25 December 2022 / 2-Min Read / Translate↗
Just a quick article today, as like many of you I have presents to open!
When I first started to play squash, I was very conscious of my grip and the handle of the squash racket. It never felt "right". Look back over all the development of squash rackets in the last 50 years and you see jumps in technology and design related to frames and strings. Look at the handle and it's more or less the same as 30 years ago. is it the best shape for controlling a racket? How much, if any, development has gone into its design?
I spent many years trying to customise my handle, from using strings of balsa wood to create ridges to small pieces of plasticine. Jahangir Khan used to see me making the changes in the little private changing room that Wembley Squash Centre had and laugh. Off he would go around the world winning tournaments and come back and say to me "What now?", and I would show him my latest idea. He tried them and even quite liked a few but none really made much difference.
When I started reviewing some rackets, I weighed them, measured their balance and one other aspect I wanted to measure was the shape of their handle. It's easy to measure the circumference, but that's only a small part of the story. Each brand has their own taper angle,; where the handle gets smaller at the top, Head seems to get slightly bigger at the butt. Some are more rounded than others, some more "square". I don't feel any are the right shape. By that I mean, there's no perfect shape for everybody.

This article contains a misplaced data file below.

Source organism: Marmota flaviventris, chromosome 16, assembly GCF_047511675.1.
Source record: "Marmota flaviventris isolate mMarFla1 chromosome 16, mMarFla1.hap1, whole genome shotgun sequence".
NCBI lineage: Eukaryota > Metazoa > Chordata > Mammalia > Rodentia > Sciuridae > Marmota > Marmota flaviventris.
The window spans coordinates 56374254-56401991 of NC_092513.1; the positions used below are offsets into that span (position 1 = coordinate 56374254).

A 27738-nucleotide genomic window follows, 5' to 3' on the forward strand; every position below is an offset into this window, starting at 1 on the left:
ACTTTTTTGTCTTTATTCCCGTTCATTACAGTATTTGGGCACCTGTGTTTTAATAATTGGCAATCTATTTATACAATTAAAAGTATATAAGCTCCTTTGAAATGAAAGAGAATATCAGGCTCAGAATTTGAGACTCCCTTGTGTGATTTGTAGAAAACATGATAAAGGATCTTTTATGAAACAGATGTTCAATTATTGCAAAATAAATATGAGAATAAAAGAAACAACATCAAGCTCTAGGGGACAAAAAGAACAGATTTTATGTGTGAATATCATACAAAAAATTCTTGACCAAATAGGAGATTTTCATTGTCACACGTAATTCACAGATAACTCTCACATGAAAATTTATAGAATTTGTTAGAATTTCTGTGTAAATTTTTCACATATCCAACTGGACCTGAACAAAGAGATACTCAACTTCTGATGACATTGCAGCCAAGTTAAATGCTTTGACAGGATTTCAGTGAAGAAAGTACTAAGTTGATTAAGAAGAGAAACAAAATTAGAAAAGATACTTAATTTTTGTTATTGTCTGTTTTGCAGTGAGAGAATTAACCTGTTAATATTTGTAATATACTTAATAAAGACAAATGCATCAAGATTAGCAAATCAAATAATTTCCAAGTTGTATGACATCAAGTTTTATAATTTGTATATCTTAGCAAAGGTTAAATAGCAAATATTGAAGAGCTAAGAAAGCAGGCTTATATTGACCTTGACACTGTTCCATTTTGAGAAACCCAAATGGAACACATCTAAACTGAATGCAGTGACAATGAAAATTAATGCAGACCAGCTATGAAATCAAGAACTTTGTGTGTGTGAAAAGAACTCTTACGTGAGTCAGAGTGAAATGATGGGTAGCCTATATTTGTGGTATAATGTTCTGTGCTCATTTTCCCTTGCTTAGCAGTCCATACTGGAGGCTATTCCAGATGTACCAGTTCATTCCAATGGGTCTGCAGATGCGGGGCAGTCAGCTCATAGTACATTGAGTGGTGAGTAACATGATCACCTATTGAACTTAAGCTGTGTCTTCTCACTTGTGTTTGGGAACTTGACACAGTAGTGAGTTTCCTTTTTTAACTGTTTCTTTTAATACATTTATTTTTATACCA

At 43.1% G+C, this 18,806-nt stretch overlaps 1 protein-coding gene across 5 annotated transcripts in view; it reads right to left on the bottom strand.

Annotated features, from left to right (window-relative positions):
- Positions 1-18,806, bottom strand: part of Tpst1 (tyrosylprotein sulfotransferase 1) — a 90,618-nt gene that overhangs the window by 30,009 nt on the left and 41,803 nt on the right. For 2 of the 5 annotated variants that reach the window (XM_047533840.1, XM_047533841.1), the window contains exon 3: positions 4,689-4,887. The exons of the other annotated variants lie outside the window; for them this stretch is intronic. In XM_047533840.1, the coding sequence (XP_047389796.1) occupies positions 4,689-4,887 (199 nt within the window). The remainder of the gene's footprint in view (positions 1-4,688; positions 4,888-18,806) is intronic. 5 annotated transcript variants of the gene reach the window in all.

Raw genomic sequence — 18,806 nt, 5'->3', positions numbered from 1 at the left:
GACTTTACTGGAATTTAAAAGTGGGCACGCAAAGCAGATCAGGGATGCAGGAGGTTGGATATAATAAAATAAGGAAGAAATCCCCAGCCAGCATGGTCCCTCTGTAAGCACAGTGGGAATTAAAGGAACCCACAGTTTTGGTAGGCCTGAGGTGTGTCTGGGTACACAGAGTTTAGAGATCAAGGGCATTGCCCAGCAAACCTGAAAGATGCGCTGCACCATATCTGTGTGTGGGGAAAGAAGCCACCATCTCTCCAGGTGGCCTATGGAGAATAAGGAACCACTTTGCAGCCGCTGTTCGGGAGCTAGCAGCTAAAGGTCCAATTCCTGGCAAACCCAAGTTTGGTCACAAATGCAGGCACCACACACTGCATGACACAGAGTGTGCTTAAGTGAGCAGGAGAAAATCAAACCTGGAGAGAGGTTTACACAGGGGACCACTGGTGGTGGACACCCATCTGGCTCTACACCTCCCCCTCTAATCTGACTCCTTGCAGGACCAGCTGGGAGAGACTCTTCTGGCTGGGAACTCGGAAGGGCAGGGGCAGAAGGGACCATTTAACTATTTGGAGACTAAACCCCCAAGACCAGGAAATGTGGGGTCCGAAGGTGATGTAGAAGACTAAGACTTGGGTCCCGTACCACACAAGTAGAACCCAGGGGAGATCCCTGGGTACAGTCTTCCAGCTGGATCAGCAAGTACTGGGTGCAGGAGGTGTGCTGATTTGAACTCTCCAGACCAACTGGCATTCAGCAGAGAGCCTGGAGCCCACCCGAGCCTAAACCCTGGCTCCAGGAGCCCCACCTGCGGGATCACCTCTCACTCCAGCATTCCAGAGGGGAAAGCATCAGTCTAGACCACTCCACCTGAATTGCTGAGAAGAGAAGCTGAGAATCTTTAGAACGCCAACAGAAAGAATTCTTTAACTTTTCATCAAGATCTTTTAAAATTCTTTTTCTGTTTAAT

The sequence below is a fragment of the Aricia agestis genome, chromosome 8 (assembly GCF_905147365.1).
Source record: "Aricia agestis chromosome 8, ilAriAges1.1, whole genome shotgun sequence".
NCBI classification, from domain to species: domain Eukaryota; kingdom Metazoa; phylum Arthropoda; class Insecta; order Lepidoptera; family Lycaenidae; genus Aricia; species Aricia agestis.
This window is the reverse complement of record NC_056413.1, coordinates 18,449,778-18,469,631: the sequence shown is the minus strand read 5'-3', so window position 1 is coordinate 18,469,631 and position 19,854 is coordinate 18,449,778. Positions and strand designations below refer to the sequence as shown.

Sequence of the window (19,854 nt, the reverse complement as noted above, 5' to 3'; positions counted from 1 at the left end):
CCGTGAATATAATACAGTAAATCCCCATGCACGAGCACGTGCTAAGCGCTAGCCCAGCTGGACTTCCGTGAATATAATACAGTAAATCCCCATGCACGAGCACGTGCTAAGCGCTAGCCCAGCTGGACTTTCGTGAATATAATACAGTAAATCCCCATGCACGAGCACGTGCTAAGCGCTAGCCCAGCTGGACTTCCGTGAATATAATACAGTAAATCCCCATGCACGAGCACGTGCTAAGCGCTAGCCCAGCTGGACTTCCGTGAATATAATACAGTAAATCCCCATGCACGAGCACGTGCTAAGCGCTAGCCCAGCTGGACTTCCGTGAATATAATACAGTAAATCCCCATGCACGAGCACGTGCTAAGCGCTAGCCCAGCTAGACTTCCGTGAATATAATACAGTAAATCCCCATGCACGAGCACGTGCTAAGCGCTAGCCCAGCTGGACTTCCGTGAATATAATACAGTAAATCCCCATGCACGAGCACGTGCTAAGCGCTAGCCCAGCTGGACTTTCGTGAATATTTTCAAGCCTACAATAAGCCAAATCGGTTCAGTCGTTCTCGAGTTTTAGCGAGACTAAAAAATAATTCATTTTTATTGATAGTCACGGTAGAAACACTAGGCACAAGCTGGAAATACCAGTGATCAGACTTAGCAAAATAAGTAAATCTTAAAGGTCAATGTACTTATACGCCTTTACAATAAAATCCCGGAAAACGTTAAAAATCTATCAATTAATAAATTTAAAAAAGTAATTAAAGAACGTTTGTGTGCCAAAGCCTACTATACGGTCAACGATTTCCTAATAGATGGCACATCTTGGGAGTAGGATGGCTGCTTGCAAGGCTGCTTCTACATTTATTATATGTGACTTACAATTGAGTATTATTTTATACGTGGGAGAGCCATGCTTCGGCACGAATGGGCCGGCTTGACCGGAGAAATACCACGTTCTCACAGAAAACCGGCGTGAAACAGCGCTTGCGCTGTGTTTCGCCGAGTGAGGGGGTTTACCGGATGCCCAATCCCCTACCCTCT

The key is to recognise that you prefer a particular shape and without even realising it, when you pick up a racket of a different brand, that initial feeling in your hand can have an effect on whether you "like" the feel of it or not. Your hand has become accustomed to a shape, especially if you have put your own grip on and know what you like.
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As much fun as it was to try to create a new type of squash racket handle, I feel my effort would have been better spent practicing. If I ahd more time and coached on-court now, I might spend some time working to create a handle that made beginners and new players use the correct grip that felt natural.
I do feel thought that you should accept that some rackets feel better in your hand than others and part of that feeling is the shape of the handle.
I also feel that some time spent getting a brand and model of grip, and just as importantly its application, can really pay dividends. I like a smooth grip, others like to overlap the grip to create ridges, which is kind of the same thing I was doing nearly 40 years ago.
Don't be afraid to customize your handle, but know that in the grand scheme of things, those hours spent on it will probably be better spent hitting the ball. However, finding the right brand of grip and the right size of handle is easier and will definitely help how the rackets feels in your hand.
Got any funny or insightful stories of handles, grips and customisation? Send me an email, let's chat.